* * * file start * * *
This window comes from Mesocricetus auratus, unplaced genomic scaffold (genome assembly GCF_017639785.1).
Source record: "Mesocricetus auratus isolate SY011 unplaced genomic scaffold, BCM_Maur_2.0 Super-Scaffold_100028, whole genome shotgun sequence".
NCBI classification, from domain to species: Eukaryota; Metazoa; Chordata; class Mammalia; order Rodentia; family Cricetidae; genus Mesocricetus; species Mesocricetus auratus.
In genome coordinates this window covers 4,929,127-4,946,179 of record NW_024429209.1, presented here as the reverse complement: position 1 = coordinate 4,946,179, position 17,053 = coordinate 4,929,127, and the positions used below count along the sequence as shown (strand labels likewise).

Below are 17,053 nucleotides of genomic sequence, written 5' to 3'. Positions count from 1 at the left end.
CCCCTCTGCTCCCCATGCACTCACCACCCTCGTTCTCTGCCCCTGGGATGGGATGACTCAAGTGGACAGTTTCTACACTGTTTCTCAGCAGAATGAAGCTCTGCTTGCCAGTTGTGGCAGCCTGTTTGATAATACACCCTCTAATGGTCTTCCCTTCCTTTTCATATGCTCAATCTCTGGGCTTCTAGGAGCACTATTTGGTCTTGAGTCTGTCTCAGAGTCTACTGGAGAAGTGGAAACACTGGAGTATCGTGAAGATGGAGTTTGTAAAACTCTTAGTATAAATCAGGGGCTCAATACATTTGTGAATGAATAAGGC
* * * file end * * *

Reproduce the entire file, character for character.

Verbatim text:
This window comes from Mesocricetus auratus, unplaced genomic scaffold (genome assembly GCF_017639785.1).
Source record: "Mesocricetus auratus isolate SY011 unplaced genomic scaffold, BCM_Maur_2.0 Super-Scaffold_100028, whole genome shotgun sequence".
NCBI classification, from domain to species: Eukaryota; Metazoa; Chordata; class Mammalia; order Rodentia; family Cricetidae; genus Mesocricetus; species Mesocricetus auratus.
In genome coordinates this window covers 4,929,127-4,946,179 of record NW_024429209.1, presented here as the reverse complement: position 1 = coordinate 4,946,179, position 17,053 = coordinate 4,929,127, and the positions used below count along the sequence as shown (strand labels likewise).

Below are 17,053 nucleotides of genomic sequence, written 5' to 3'. Positions count from 1 at the left end.
CCCCTCTGCTCCCCATGCACTCACCACCCTCGTTCTCTGCCCCTGGGATGGGATGACTCAAGTGGACAGTTTCTACACTGTTTCTCAGCAGAATGAAGCTCTGCTTGCCAGTTGTGGCAGCCTGTTTGATAATACACCCTCTAATGGTCTTCCCTTCCTTTTCATATGCTCAATCTCTGGGCTTCTAGGAGCACTATTTGGTCTTGAGTCTGTCTCAGAGTCTACTGGAGAAGTGGAAACACTGGAGTATCGTGAAGATGGAGTTTGTAAAACTCTTAGTATAAATCAGGGGCTCAATACATTTGTGAATGAATAAGGC